wcol-beta05, announce and call for teseter

Sat, 3 Jun 95 17:51:14 PDT

Kee Hinckley:
>At 10:51 PM 5/30/95, Koen Holtman wrote:
>>I've been writing on a draft spec commentary which suggests that the
>>expires header may be used to allow control cacheability of 302 (and
>>300) responses.
>I wonder if we should move away from the expires vs. cache issue and just
>explicitly disabling the cache.

The presence of my suggested expires header in 302 responses would
serve to _enable_ cacheing, the draft http spec now implies that 302
responses should never be cached.

>Netscape does this already with a pragma
>directive - with dynamic documents (say an order form where you don't want
>the history to point at an old version) I use both that expires and the
>nocache directive just to be sure.

You mean to say that the Netscape _browser_ disables its internal
cacheing when receiving a pragma: no-cache in a form _response_?? That
would be strange but wonderful, as the draft http spec defines this
pragma to be an optional part of a client _request_ message.

In general, the expires header is a completely adequate mechanism for
disabling cacheing, _if only browsers would actually interpret it_.

In the last Lynx and Netscape versions I tested, the internal cache
just ignored expires, in effect there seemed to be no mechanism at all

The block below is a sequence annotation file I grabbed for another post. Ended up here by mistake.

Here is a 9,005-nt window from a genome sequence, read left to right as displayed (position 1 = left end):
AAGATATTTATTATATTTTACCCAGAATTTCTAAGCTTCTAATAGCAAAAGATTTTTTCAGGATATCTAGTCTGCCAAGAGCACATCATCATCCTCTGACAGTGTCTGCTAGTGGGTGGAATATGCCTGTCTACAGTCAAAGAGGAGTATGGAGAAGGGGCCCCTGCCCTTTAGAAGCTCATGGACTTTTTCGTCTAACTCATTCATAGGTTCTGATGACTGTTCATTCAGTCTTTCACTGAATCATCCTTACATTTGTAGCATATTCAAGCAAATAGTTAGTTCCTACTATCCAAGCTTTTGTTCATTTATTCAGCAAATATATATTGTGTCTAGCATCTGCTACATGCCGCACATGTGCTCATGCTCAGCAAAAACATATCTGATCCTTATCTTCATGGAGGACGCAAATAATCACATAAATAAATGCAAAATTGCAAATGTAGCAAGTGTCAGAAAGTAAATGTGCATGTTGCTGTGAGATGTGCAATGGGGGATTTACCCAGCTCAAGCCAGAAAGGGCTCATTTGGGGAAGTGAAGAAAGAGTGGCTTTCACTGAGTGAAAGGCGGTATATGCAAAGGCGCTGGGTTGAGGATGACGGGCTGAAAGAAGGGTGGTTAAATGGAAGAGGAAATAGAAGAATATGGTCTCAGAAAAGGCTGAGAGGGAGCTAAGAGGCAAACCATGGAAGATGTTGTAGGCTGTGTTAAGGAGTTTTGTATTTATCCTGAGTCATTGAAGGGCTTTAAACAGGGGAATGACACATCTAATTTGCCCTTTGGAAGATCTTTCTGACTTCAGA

to get anything dropped from the internal cache.

To deal with these broken caches when implementing a dynamic service,
I actually ended up generating one-time dynamic URLs for everything!

BTW, while the expires header is adequate for disabling cacheing, it
is not adequate for controlling history list contents, see the first
few messages in this thread. If you, as a dynamic form author, want
to make the history list never point to an old version, you are out of

As a dynamic service author, I have often wanted to have the ability
to mess with the history lists of the users. Having this abilitity, I
could improve the safety and navigation speed (no more backing up
through forms) of my service.


1) I can't change history lists with current browsers
2) I can't think of any general yet safe command language for
communicating history list manipulations to the browser
3) dynamic history lists have the potential of being very confusing
4) I don't think all users will appreciate me changing their history
5) I certainly would hate to have my history list `improved' by every
bozo with a bright idea whose site I happen to browse
6) a mechanism for changing history lists opens a whole new realm of
subtle security considerations.

>Kee Hinckley Utopia Inc. - Cyberspace Architects 617/721-6100
>nazgul@utopia.com http://www.utopia.com/